- The Washington Times - Wednesday, January 17, 2018

Rep. Trey Gowdy said Wednesday that the House Intelligence Committee spent much of Steve Bannon’s day of testimony trying to decide whether he could claim executive privilege.

“I am frustrated whenever people assert privileges that do no exist and I am really frustrated when witnesses have all the time in the world to talk to the media — on and off the record — and they can help people write books, but they can’t talk to the representatives who are elected by their fellow citizens,” Mr. Gowdy, South Carolina Republican, said on Fox News.

Mr. Gowdy said Mr. Bannon, former White House chief strategist, tried to exert executive privilege for his time in the White House as well as the presidential transition during his testimony in front of the committee Tuesday.

Mr. Gowdy added that the committee spent much of the over 10-hour testimony just trying to figure out what claim Mr. Bannon had to executive privilege.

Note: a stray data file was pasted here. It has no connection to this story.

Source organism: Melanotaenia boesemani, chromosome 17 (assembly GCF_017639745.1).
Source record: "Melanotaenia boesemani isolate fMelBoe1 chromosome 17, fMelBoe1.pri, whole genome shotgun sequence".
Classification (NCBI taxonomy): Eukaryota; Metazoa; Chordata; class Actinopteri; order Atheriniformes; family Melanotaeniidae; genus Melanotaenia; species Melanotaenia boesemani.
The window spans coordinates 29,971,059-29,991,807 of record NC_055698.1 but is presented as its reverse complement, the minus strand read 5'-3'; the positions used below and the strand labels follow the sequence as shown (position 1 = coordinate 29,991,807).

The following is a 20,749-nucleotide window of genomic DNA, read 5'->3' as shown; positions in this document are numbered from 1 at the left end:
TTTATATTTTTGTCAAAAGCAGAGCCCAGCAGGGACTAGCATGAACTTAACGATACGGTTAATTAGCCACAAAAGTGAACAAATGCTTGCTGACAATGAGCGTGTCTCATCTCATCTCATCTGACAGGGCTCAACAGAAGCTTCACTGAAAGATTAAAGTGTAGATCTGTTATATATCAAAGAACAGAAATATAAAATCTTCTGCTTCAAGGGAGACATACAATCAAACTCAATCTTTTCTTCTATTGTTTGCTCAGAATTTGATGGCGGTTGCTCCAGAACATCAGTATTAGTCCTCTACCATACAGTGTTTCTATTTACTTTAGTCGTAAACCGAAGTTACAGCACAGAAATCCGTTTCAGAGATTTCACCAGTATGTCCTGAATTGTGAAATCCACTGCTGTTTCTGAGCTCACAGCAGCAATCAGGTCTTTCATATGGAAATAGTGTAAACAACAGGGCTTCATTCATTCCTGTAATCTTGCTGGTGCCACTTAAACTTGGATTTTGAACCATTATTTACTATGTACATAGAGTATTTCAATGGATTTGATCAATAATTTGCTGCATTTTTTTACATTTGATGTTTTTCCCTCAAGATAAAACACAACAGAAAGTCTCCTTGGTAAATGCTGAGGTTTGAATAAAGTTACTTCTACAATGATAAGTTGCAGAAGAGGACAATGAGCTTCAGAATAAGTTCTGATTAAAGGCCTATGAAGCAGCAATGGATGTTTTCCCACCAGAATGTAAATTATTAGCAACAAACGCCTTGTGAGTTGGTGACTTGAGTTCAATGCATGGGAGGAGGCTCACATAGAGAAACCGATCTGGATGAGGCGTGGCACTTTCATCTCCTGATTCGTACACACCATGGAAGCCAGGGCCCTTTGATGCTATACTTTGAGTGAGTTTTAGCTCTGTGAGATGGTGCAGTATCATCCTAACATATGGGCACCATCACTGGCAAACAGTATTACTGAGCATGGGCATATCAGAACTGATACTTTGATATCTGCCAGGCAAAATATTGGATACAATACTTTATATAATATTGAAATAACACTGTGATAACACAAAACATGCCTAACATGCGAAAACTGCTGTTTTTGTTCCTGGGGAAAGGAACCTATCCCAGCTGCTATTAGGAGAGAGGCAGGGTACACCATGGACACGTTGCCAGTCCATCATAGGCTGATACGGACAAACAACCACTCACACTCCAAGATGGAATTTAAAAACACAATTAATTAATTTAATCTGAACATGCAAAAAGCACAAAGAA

The South Carolina Republican added that tactics like this are only delaying the investigation of collusion between the Trump campaign and Russia, an investigation many, including President Trump, would like completed sooner rather than later.

The committee is set to hear from more witnesses inside the Trump campaign, as well as White House staff, throughout the week.

• Sally Persons can be reached at spersons@washingtontimes.com.

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